San Marcos Mercury | Local News from San Marcos and Hays County, Texas

March 2nd, 2011
Hindu guru’s sexual abuse trial enters second week

by SEAN KIMMONS

Almost three years following his indictment, Hindu guru Prakashanand Saraswati is now in court facing 20 counts of indecency with a child by sexual contact that allegedly took place at a Hays County ashram in the mid-1990s.

Hindu leader Prakashanand Saraswati returns to the Hays County Justice Center Tuesday during a trial break. Saraswati is charged with 20 counts of indecency with a child by sexual contact. PHOTO by SEAN KIMMONS

Prakashanand, 82, was arrested in April 2008 and charged with touching the breasts of two then-minor girls between 1993 and 1996. Each indecency count, a second-degree felony, carries a punishment between two and 20 years in prison.

Known as Shree Swamiji by his devotees, Prakashanand runs a Driftwood area ashram as the spiritual head of the JKP-Barsana Dham temple. His trial, presided over by 22nd District Judge Charles Ramsay, began last week and is expected to continue through this week.

On Friday, the first accuser testified that the guru touched her breasts multiple times, most of the acts occurring before she turned 16. The woman, now 30, lived at the ashram with her mother and brother and described the site as suppressive, with girls forced to wear modest clothing, and 12-foot fences and guards.

She and her brother were also segregated while at the ashram.
“We were told not to associate with each other,” she said.

In cross examination, defense attorney Angelyn Gates, one of a handful of lawyers on the guru’s muscular defense team, revealed photos of the accuser and other children at the ashram in shorts, t-shirts and even swimsuits.

The alleged victim said that the dress code became stricter as the girls grew up.

Gates then argued that the accuser returned to the ashram after she left in 1998 to work and even perform in ceremonies, drawing proof from other evidence photos.

She also showed the jury an enlarged photo of a birthday card given to Prakashanand after the alleged incidents took place, in which the accuser signed, “Happy Birthday my dearest Swamiji.”

The defense hinted that the accuser’s claims were a ploy to get monetary gain from the holy organization, which she quickly denied.

“I have no intention of suing anybody over this,” she said on the stand. “It’s not my goal. It’s been a long three years and I want to move on.”

In court, an elderly Prakashanand listened to testimony in a reclining brown chair to rest his bad back. He recently had back surgery, which stalled the trial last year until a doctor could medically clear him for court.

Civilian-clothed security from the Hays County Sheriff’s Office also sat behind the prosecutor’s desk as security was heightened for the high-profile trial.

More accusations

The second accuser, aged 27, later testified that Prakashanand touched her breasts and kissed her several times when she was a minor. Many of the acts happened when they were alone in his bedroom.

A third woman also claimed that the guru groped her. However, she is not one of the named accusers since the statute of limitations ended before she could press charges.

All three women, who were living in Washington state at the time, decided to file their complaints to Hays County authorities in 2007.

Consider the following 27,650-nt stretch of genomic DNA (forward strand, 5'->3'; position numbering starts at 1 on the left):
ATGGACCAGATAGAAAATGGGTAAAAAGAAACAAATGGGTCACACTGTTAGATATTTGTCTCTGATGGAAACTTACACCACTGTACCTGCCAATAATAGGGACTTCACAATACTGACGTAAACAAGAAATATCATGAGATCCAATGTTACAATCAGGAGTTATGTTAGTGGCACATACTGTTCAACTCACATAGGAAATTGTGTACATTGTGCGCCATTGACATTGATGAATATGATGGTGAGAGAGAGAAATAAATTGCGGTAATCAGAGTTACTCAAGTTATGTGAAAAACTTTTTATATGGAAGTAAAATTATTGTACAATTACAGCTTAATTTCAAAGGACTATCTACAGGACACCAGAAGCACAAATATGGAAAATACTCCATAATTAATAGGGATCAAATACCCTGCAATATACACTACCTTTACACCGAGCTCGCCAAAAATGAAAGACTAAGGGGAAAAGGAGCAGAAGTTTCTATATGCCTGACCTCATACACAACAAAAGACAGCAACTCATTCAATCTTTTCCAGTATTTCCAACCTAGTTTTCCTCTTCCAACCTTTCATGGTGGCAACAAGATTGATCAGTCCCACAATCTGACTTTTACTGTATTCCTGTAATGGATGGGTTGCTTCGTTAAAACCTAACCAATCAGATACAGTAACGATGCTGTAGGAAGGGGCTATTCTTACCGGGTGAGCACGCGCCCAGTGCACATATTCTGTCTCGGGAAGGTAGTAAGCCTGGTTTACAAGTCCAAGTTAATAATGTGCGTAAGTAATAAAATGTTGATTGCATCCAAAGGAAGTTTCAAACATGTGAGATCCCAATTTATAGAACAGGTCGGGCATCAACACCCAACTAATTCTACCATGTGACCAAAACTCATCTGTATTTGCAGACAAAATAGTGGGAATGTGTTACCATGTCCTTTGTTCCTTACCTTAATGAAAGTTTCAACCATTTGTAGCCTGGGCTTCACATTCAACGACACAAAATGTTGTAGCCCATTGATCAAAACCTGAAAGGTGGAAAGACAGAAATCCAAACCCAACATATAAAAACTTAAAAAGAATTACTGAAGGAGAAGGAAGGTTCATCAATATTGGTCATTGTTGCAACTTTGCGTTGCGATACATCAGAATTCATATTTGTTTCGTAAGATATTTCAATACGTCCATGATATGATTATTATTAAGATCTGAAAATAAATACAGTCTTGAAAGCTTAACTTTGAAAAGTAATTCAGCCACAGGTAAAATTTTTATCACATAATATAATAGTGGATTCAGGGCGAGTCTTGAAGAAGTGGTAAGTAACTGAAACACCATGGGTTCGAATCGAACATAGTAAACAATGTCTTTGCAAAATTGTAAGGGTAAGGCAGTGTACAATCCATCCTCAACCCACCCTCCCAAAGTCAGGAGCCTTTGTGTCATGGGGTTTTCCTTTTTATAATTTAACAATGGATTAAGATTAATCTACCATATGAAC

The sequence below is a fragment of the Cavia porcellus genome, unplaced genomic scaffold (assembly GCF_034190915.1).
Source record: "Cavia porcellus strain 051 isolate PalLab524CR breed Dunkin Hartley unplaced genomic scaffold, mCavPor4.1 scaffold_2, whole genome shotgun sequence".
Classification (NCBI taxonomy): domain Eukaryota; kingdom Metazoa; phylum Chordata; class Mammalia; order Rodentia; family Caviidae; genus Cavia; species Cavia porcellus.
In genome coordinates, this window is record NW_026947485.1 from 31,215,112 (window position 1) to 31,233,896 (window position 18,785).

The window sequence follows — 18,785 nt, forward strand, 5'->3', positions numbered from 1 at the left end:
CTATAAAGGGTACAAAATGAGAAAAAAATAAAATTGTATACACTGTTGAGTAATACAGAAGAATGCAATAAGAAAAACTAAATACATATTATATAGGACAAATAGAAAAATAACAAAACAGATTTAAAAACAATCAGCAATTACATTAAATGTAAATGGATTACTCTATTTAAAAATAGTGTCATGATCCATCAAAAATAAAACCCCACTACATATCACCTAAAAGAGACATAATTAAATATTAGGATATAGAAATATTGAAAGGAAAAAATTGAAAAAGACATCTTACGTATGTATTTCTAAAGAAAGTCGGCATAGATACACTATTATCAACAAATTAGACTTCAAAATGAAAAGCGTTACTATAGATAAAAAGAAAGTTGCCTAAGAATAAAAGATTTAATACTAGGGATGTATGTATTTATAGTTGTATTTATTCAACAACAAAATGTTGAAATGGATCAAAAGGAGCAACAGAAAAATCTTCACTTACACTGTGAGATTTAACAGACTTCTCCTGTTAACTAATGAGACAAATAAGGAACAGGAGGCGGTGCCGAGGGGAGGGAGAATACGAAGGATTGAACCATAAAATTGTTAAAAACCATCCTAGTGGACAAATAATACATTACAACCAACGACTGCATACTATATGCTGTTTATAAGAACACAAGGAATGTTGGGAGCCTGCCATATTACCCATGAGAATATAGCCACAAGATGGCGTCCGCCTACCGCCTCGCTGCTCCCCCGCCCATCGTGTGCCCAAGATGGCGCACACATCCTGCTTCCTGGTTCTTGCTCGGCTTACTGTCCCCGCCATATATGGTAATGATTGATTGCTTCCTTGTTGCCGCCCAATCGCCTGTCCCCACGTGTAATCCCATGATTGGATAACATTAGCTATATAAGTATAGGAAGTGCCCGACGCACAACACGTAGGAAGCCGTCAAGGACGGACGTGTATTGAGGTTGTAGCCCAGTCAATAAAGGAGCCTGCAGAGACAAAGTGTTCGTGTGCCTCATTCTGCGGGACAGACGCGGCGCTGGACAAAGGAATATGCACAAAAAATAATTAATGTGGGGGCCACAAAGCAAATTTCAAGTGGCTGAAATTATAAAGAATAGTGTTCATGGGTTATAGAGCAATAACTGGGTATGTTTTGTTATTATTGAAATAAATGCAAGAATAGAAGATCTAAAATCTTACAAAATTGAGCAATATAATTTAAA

The first accuser said she was hesitant to give an outcry statement because she worried about her family at the ashram.

“I was concerned that they would be hurt,” she said. “My mother was living there and she had no job.”

The third woman, 31, who seemed nervous and occasionally fought back tears, told the court Tuesday of her motivation to come forward.

“I don’t want little girls to be raped and molested,” she testified. “I didn’t want to be the one to stand up to stop this but no one has.”

Destroying the ashram

Earlier this week, the defense argued that there are no witnesses to corroborate the accusers’ allegations.

The sister of the second accuser and third collaborating witness testified that her sisters are habitual liars. Now the vice president of the ashram, Prabhakari Devi said that her 31-year-old sister threatened to bring down the ashram.

“She said that she would destroy it,” Devi, 43, testified. “[Instead] she destroyed our family.”

Testimony showed that Devi and her parents tried to dissuade the women from filing charges against the guru. The defense argued that the guru was rarely alone and disputed the second accuser’s recollection of the furniture placement in his bedroom.

Defense character witnesses also testified that life at the ashram was in line with Hinduism practices and not out of the ordinary. Ashram residents are free to go as they please and the fence detracts deer from the property’s fruit trees, Devi testified, who added that the public is welcome to visit the grounds.

In 1990, Prakashanand established the Barsana Dham Center on FM 1826, a replica of an Indian holy district and the spiritual movement’s North American seat.

Following his arrest by U.S. marshals at a Washington, D.C. airport nearly three years ago, Prakashanand was originally barred from leaving the country. But when infomercial magnate Peter Spiegel, a wealthy Saraswati adherent, put up a $10 million bond in security, Ramsay allowed Prakashanand to visit India for religious duties.

In June 2009, the Third Court of Criminal Appeals denied an appeal of Ramsay’s ruling keeping the guru from the Barsana Dham Center, saying the defendant had agreed to the terms when his passport was returned to him in May 2008.

SEAN KIMMONS reports for the Hays Free Press where this story was originally published. It is reprinted here through a news partnership between the Free Press and the San Marcos Mercury.

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